Reviewed by Dave McClain ([email protected]) 9 / 10

"My Big Fat Greek Wedding 2" is everything a sequel should be.

sequel (noun) – "a literary work, movie, etc., that is complete in itself but continues the narrative of a preceding work." That's the definition on says that the word's origin is… "Middle English, from Anglo-French sequele, from Latin sequela, from sequi to follow." Unfortunately for Gus Portokalos, the root of the word "sequel" cannot be traced to any Greek word, but it also in no way means "completely original". Actually, it kinda means the opposite. I generally avoid reading other reviews before I write mine, but when I saw the low scores that critics on various websites gave to "My Big Fat Greek Wedding 2" (PG-13, 1:34), I had to at least take a peek at some of their comments.

Most criticisms of this movie can be summed up in one word – "unoriginal" – but is that fair? It's a sequel, people! Think of it like this: If you went to spend time with a friend whom you haven't seen in 14 years, would you be happy if your friend acted completely differently than the last time you were together? What if that friend refused to talk about the history you two shared, instead insisting on discussing all new topics, expecting you to enjoy that conversation as much as you'd enjoy a little reminiscing? Well, this film doesn't make those mistakes – and is to be commended for it! For those of us who loved the 2002 original, seeing this movie is a lot like visiting an old friend – and it's a visit filled with the perfect combination of fond memories and new experiences that are both fun and sweet.

Correction: Seeing "My Big Fat Greek Wedding 2" is like visiting a LOT of old friends. First up is our host, actress and comedienne Nia Vardalos. She wrote the screenplay for the original, which became the highest-grossing romantic comedy of all time (!) and earned Vardalos an Oscar nomination for Best Original Screenplay. Naturally, Hollywood types and ordinary fans alike have been asking her about a sequel ever since, but she cared enough about quality and her own integrity that she says she didn't write the sequel until she had a story that she felt was good enough, and she was ready to write it well enough to be worthy of the original. And when Vardalos wrote her new story, she brought back all the main characters from the first film – and many of the minor ones – and all played by the original actors! Our calendars tell us that the sequel came 14 years after the original, but that's 18 years to a Greek (or, at least, to these Greeks). Toula (Vardalos) still lives next door to her parents, Gus (Michael Constantine) and Maria (Lainie Kazan) and she's still married to Ian Miller (John Corbett), with whom she is raising their daughter, Paris (Elena Kampouris). Paris is a 17-year-old high school senior who, like her mother before her, works part-time at the family-owned Greek restaurant, feels smothered by her loud, proud, loving but meddling Greek family, and wants that proverbial "something more" out of her life. Paris' plan is to go to college – as far away from her Chicago home as the continental U.S. can carry her. Toula is struggling to deal with her only child leaving – and with keeping the passion in her and Ian's busy lives.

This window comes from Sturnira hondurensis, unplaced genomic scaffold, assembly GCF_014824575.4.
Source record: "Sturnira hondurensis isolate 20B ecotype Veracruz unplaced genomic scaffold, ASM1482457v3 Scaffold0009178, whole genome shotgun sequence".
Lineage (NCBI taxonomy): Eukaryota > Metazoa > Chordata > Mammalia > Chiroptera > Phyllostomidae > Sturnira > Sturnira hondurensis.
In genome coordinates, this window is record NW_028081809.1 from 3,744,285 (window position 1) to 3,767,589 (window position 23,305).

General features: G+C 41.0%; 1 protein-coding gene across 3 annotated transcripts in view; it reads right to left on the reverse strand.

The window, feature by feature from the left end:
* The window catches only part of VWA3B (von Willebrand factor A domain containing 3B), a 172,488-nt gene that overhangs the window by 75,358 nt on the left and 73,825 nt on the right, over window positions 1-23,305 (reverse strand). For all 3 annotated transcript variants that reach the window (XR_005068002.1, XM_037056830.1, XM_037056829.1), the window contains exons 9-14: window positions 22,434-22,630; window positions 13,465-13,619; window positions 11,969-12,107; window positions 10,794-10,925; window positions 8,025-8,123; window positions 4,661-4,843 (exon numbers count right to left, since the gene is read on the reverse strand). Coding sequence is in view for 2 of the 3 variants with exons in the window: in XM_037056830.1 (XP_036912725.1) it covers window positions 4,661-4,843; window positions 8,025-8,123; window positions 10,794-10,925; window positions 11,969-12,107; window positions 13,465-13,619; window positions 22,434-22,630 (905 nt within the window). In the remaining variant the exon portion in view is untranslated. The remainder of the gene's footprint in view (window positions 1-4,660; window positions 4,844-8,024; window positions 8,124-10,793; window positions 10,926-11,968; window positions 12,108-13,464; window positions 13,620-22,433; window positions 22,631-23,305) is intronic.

And then there's the rest of the family. Just to cite a few examples: Ian's best friend, Mike (Vardalos' real-life husband Ian Gomez), has gotten married and become a police officer. Toula's cousin, Angelo (Joey Fatone) is the last unmarried member of his generation in the family and he's catching some flak for it. Toula's Grandma Yiayia (Bess Meisler – who is believed to be in her 90s), who is, of course, also Paris' great-grandmother, is not only alive and kicking, but even funnier and more developed as a character than in the first film. I won't spoil the movie's big surprises by telling you about the changes in all of the characters' lives, but I will say that almost all of their stories are updated – and in ways that are alternately fun, surprising and always logical and right for the individual characters. There are also a few new characters, played by familiar faces such as Rob Riggle, John Stamos and Rita Wilson (the producer who brought the idea of the original film to the production company of her husband, Tom Hanks).

But what about the "big fat Greek wedding" (#2) from the movie's title? Well, the "my" no longer refers to Toula, but to her mother! Gus discovers that his and Maria's wedding license was not signed by a licensed priest, meaning that they were never legally married. Maria sees this news as an opportunity to make Gus woo her more romantically than he did the first time and show her how much he really cares. Obviously (given the movie's title), the old man eventually gets with the program and Maria begins planning a big fat… you know – but when the planning hits a major snag, it starts to look like there will be no Greek wedding after all. This sets the stage for a grand finale which brings together all the film's story lines in ways that are more fun and heartfelt and less predictable than some critics say.

"My Big Fat Greek Wedding 2" is everything a sequel should be. The script, directing and strong ensemble acting all remain true to the original characters. Great running gags from the first film continue (although some are overplayed), but also work well standing alone, while many of the new jokes and sight gags are laugh-out-loud funny. Although there's a minor Gus-centered sub-plot that I could've done without, the multiple story lines are fresh and woven together wonderfully. This film isn't perfect, but it's nearly as hilarious and has even more heart than its much-beloved inspiration. "A"